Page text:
Discount store signage

Why LVMH Declares Discount Outlets Anathema And American Luxury Brands Should Too

Anathema is a strong word with religious overtones. It was a condemnation pontiffs reserved for heretics. Among the definitions of the term in Merriam-Webster is this: the denunciation of something as accursed.

LVMH’s Bernard Arnault, the reigning pope of luxury marketing, brings near-religious intensity to controlling the 75 luxury maisons that make up his dominion, with Tiffany and Company soon to join.

Throughout his empire, Arnault tightly controls production and distribution of product in order to tightly control each brands’ image which then allows him to set prices to the highest level. He said, “We do not put the entire company at risk by introducing all new products all the time. In any given year in fact, only 15% of our business comes from the new; the rest comes from traditional, proven products – the classics.”

Arnault has declared anathema to discounting Louis Vuitton, most especially to selling in discount factory outlets. “Affordable luxury – these are two words that don’t go together,” he said.

Today the International Council of Shopping Centers identifies nearly 370 factory outlet malls across the country. While there are plenty of mass brands filling those spaces, the big draw for factory outlet malls are the luxury brands, like Coach, Polo Ralph Lauren, Michael Kors, Kate Spade and others, where past season’s overstock goes to be sold at pennies on the dollar, and increasingly made-for-outlet products are offered with the luxury-brand name, but lacking the luxury brands’ quality.

And that, in a nutshell, is what American luxury brands need to learn from European luxury brands. Luxury brands should have very limited, if any, exposure in off-price retail if they want to maintain their luxury status, as Arnault says, “If you control your distribution, you control your image.”

American luxury brands get it all wrong

While LVMH’s European competitors have some limited outlet presence, including Richemont’s Chloe and Kering’s Gucci and Alexander McQueen, their footprints are minuscule compared with those of U.S. luxury leaders Capri Holdings, Ralph Lauren and Tapestry brands.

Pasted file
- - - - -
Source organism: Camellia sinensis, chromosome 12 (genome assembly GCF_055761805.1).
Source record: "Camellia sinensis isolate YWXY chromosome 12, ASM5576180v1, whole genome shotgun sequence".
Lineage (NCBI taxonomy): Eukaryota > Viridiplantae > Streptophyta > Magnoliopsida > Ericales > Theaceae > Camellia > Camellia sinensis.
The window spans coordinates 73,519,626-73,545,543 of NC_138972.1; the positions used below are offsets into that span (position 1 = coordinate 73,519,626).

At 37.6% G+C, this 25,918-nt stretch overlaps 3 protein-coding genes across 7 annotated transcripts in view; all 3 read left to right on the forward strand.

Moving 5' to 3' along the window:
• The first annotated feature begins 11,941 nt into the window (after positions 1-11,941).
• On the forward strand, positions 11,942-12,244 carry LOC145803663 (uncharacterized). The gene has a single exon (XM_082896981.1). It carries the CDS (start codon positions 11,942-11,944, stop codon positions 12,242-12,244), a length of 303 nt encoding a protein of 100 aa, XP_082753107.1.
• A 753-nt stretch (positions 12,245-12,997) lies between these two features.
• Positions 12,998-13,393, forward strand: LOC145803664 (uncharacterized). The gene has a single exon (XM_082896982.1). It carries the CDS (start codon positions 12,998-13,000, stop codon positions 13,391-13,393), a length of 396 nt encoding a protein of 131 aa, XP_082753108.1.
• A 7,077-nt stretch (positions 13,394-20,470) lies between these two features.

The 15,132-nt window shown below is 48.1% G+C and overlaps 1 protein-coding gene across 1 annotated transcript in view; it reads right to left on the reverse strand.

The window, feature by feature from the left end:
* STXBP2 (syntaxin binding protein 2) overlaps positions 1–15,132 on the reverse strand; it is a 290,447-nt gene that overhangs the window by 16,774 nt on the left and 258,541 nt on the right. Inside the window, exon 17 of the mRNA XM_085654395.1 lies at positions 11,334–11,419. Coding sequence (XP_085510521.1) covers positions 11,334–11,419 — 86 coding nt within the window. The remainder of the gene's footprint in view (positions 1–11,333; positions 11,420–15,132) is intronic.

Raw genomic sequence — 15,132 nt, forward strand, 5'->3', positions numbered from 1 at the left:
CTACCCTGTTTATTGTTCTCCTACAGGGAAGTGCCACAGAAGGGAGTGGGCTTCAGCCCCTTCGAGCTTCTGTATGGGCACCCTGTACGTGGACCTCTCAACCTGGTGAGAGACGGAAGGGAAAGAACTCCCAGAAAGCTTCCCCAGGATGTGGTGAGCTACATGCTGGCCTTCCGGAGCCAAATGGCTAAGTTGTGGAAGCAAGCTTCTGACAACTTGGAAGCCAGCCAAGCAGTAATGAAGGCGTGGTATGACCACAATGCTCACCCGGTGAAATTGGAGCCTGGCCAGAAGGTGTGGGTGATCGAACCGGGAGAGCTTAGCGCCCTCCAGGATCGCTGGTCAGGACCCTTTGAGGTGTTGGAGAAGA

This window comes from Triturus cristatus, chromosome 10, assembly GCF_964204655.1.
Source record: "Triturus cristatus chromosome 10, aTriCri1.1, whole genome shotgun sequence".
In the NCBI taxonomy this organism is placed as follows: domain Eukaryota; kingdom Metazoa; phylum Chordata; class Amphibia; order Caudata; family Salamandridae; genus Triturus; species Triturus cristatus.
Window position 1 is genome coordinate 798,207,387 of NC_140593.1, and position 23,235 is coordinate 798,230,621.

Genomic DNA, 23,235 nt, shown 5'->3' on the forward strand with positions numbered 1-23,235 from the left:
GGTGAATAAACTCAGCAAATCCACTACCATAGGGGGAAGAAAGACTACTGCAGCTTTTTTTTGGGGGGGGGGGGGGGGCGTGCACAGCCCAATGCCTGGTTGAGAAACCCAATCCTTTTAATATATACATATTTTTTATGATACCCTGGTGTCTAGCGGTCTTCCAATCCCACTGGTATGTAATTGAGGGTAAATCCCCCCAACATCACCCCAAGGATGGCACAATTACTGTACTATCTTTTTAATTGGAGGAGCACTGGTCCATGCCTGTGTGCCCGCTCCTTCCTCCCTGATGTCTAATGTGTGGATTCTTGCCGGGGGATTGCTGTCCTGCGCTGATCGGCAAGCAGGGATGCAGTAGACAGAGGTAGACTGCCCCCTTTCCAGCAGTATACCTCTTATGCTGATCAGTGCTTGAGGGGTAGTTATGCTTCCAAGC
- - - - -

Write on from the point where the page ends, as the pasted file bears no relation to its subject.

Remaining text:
Capri Holdings operates 266 Michael Kors outlets, in addition to 587 flagship stores, 42 Versace outlets to 146 full-price stores, and 39 Jimmy Choo outlets to 169 full-price stores. Outlets make up nearly 30% of Capri’s retail fleet, according to its latest annual report.

As of September 2019, Ralph Lauren is even more prolific in the outlet space, with 184 Polo Factory stores in the U.S., compared with 41 flagships, 66 outlets in Europe to 28 flagships, and 60 outlets in Asia to 63 flagships.

Tapestry doesn’t disclose its outlet footprint, but Tanger and Simon websites, two of the nation’s leading factory outlet operators, list a combined total of 103 Coach and 9 Coach Men’s outlets out of its 391 North American stores, 96 Kate Spade outlets out of 213 stores in North America and 8 Stuart Weitzman outlets out of 71 North American stores.

These three American luxury brands are notably reticent about their outlet store businesses. None report sales in these channels and none responded to my request for comment.

Since the companies wouldn’t come clean about their outlet strategies, Jay Hakami, president & CEO of Sky IT Group, which tracks sales of some 2,000 brands including luxury brands in 160 retailers across the world, explains, “Outlets are a prelude to shopping at a deluxe full-priced store.”

He continues, “These luxury brands don’t want to cater just to the top of the pyramid, they want to bring it down a little bit to make it more affordable. And through the outlets, the brands get to control distribution rather than sell it on to TJ Maxx, for example.”